Although we are saddened that we will not be able to gather together for the Champaign County Health Care Consumers (CCHCC) Annual Awards Dinner this year to celebrate our 43rd Anniversary, we are grateful for your support, and the support of local businesses and organizations that are represented here in our 2020 Adbook.
For the last 43 years, CCHCC has been in the forefront of working to improve our community’s health, improving access to care, dealing with emerging issues in health care, fighting for justice, and making concrete improvements in people’s lives. And we could not have done it without you!
Although we cannot gather for our annual celebration, CCHCC staff are still working very hard every day to serve our community during the coronavirus pandemic. We have had an increase in the number of clients we are serving as a result of community members losing employment and income, and needing extra resources during our state’s Shelter-in-Place order. And, clients turning to us are also in greater distress and have more complicated situations and require greater support from CCHCC’s staff – our Community Health Workers. More community members are turning to us for help in accessing public benefits for the first time in their lives, unaccustomed to navigating the public benefits systems.
I write this message with the heaviest of hearts. My beautiful mother – Marja-Liisa Lennhoff Eskelinen – died on Saturday evening, the 4th of July.
My family is all down in TX, and it is heartbreak on top of sorrow that I was not able to be with my mom when she died. The coronavirus pandemic has made travel complicated, treacherous, and at times, impossible. So many families around our nation, and the world, are going through the same thing – grieving at a distance, and unable to bask in the light of love that is sometimes possible and necessary at the end of life.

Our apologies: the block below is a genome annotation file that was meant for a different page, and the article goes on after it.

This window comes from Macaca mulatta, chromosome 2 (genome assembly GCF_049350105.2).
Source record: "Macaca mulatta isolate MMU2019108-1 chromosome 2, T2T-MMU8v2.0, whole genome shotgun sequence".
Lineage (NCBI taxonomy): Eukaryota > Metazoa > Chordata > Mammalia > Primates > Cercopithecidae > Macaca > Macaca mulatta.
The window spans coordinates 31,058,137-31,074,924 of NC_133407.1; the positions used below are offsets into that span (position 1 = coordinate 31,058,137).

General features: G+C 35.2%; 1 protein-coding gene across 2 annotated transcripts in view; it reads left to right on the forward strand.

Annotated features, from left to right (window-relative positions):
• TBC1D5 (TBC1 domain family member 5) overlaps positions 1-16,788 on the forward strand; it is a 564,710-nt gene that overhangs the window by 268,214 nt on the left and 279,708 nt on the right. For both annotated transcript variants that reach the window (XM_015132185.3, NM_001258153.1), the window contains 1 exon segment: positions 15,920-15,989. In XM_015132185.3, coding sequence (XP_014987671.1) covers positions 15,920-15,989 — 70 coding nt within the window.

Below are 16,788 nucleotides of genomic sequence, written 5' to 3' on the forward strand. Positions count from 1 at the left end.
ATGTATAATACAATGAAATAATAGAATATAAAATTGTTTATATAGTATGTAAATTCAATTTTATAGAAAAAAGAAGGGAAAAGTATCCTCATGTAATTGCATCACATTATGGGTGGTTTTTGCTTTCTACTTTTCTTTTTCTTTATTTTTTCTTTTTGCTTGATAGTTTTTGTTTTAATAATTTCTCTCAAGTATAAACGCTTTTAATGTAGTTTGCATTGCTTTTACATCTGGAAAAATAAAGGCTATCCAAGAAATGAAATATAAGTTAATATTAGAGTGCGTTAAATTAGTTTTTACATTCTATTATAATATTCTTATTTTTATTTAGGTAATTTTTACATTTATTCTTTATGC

I want to tell y’all a little bit about my mom, and about her love for CCHCC and the work that we do. This is not an obituary for my mom, but a bit of a celebration of a beautiful life, and how that life contributed to the beautiful organization that we all have built – CCHCC.
Marja-Liisa Lennhoff Eskelinen My mom was a World War II baby, born on May 31, 1939 in Finland. Her father was a scout on horseback for the Finnish military, which was fighting Russia at that time. My mom’s father was killed when my mom was 2 years old. From then on, my mom had a very hard life – poverty, abuse when sent to live with another family, various illnesses including encephalitis, and more. But she was tough and resilient. She was a survivor.
Eventually, my mom was able to travel to the United States, the ward of a Finnish lady who was a domestic servant for a rich family in White Plains, NY. That Finnish lady is who I knew as my grandmother (she adopted the name “Mary Lake” to try to seem more American) when I was growing up. My mom arrived in the U.S. at the age of 15. She entered nursing school and worked as a domestic servant with her foster mom. Eventually, my mom became a nurse and worked at the White Plains, NY hospital, where she met my dad, Miguel Lennhoff. I treasure my mom’s gold pin that she received upon becoming a nurse.
My dad was doing his medical residency in White Plains, NY, where he arrived from Mexico. He grew up in Mexico after his mom fled Austrian Nazis. That’s a whole other story that I won’t get into now.
My parents fell in love and got married, and then had to move to Mexico so that my dad could finish his medical school. Both of my parents spoke English as a second or third language. That was the language they had in common. But then, of course, my mom had to learn Spanish when they moved to Mexico. And she did.
My parents had three children while in Mexico. I am the middle daughter in between two brothers.